Why so many Snowy Owls?

By swkendrick January 8, 2018
Snowy Owl Bubo scandiacus

A female snowy owl; photo by the Missouri Dept of Conservation

The winter of 2017-18 appears to be an irruption year for snowy owls in Missouri! The birds have been spotted here and there for the past month, mostly in the northern half of Missouri, but as far south as the Golden City area. With much interest in snowy owls swirling around right now, I thought it may be useful to provide some information on the birds and provide a few resources to help birders catch a glimpse of one.

What is an irruption?

An irruption is the movement of a species outside of its regular range, oftentimes in search of food or other resources. The snowy owls’ range is in the arctic. They live year-round as far north as northern Alaska, along northern Canada and around the Hudson Bay, and breed even farther north across Nunavut (Canada’s northernmost territory) and Greenland. Snowy owls are one of the few animals tough enough to withstand arctic winters. Their main food source is lemmings, small mammals that live on the arctic tundra. Snowy owls are thought to move south during irruptions in search of food due to a shortage of lemmings in their regular arctic range. The owls that are seen this far south are generally young, first-year (hatched this past spring) birds.

The truth is, there isn’t absolute certainty in the bird world on the reason that snowy owl irruptions happen due to a lack of a large-scale dataset on the matter. However, it’s generally accepted that irruptions occur due to a resource shortage, likely food. An irruption likely occurs when the lemming population is high during the breeding season. When food is abundant, snowy owls are able to fledge many more young on the breeding grounds. In the following winter, many more juvenile owls are looking for food, and there aren’t enough lemmings to sustain them all and these young birds are forced to move south and look for food.  Robbins and Otte (2013) found that a sample of snowy owls in Kansas and Missouri during the last widespread irruption in the winter of 2011-12 were emaciated and starving.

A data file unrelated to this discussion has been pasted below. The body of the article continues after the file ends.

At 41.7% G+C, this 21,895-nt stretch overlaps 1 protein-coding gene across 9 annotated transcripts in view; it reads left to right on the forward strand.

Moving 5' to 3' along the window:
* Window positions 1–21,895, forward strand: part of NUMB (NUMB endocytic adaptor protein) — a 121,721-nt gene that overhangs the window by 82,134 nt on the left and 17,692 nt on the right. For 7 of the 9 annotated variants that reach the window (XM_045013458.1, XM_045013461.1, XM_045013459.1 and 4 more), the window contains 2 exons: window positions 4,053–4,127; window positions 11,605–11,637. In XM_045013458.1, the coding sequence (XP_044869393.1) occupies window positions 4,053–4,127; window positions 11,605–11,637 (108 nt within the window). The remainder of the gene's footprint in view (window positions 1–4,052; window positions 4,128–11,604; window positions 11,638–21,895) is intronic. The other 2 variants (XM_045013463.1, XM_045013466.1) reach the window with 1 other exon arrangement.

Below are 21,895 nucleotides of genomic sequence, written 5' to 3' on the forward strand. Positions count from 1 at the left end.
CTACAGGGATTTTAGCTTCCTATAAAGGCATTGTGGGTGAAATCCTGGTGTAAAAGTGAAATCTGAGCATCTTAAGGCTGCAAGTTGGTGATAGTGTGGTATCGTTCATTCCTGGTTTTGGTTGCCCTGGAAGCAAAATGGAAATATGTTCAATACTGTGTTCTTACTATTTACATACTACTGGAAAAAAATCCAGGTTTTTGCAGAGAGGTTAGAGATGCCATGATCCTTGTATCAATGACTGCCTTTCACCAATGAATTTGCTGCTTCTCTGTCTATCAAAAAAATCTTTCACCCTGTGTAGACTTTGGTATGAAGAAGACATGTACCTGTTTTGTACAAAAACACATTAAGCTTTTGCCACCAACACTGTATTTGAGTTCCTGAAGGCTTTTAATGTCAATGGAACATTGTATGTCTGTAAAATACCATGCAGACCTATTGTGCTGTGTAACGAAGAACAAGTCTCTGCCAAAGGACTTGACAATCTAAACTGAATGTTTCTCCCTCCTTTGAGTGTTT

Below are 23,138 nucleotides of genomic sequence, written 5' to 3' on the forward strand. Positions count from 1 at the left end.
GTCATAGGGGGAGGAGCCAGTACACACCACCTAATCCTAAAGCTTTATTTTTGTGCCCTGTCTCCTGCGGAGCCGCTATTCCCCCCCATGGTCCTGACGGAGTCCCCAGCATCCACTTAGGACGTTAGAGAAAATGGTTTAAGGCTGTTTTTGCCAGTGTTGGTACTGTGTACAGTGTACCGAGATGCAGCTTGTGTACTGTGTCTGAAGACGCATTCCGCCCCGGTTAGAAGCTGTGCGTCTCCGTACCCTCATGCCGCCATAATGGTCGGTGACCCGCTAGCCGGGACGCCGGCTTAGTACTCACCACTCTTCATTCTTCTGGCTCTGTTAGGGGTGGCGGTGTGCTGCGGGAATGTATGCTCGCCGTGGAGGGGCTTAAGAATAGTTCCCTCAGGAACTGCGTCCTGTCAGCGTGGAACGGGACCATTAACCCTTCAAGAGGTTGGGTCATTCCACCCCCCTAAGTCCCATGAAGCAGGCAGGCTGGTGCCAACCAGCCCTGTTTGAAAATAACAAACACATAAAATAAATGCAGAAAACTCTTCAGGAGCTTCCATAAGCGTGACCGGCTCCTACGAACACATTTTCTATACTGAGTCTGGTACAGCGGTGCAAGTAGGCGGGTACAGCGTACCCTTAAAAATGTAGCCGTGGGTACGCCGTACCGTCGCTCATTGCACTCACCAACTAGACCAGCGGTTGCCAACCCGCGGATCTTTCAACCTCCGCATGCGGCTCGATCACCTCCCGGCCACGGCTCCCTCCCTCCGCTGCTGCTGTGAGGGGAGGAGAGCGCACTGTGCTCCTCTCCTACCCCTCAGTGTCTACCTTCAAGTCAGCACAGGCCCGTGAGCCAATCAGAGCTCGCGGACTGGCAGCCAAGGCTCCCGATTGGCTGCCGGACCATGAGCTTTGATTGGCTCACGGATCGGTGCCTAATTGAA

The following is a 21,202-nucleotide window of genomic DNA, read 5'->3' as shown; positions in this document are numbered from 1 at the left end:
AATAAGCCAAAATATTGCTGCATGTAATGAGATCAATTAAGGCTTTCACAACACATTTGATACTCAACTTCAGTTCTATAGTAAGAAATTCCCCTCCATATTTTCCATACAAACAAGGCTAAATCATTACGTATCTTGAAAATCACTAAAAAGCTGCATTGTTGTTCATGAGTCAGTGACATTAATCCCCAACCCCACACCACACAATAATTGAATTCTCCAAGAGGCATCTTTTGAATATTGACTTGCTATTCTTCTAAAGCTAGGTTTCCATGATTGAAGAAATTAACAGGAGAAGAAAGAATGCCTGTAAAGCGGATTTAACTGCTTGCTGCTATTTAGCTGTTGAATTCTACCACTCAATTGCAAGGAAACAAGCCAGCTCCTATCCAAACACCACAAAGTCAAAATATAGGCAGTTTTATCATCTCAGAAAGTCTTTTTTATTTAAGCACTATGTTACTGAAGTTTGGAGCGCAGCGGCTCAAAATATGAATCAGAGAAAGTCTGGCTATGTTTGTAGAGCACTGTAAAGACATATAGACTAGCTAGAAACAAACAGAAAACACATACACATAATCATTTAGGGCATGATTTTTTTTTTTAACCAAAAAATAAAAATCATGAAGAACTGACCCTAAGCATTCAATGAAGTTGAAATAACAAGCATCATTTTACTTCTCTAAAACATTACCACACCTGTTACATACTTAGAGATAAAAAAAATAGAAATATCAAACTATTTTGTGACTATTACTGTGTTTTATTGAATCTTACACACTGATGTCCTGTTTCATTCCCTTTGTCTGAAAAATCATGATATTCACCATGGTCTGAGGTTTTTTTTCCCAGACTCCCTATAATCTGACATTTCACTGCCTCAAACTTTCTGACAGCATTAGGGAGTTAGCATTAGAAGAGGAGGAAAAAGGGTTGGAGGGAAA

How can I see a snowy owl?

Two great resources exist to track real-time sightings of snowy owls:

  1. eBird, of course! This Snowy Owl map shows you date-filtered sightings between December and February 2017-18. If zoom in, you will see orange pins marking locations. If you click on those pins, you can see the date and specifics of the sighting. The date filters at the top of the map can be changed to view other months or years. Nationwide, the birds have been spotted as far south as southern Oklahoma this year, suggesting that this irruption is fairly widespread.
  2. MOBIRDS email listserv. This listserv is populated by Missouri bird enthusiasts reporting their bird sightings, rare or otherwise, or other birdy topics of interest. Anyone can sign up for the emails. Click on Join, Leave, or Change Options at the right side of the page at the link above. Most snowy owl sightings and re-sightings are posted here first.

Be Respectful, Mind Your Distance

Seeing a snowy owl is an amazing experience, and the excitement that these beautiful birds incite, even for non-birders, is a great way to get folks outside and interested in nature. However, if you choose to go looking for a snowy owl, be mindful of your distance. Because snowy owls this far south are presumed to be stressed and/or in search of food, they should not be disturbed. Use binoculars when viewing an owl so you don’t have to get too close, or view the owl from a vehicle, which can act as a blind. Getting too close may cause the owl to fly, forcing them to expend extra energy that they may not have if they are in poor condition. Always err on the side of caution and enjoy these beautiful birds from a distance.

Happy birding and good luck in your search!

 

Robbins, M. B., and C. Otte. 2013. The irruptive movement of snowy owls (Bubo scandiacus) into Kansas and Missouri during the winter of 2011-2012. Kansas Ornithological Society Bulletin, 64(4):41-44.

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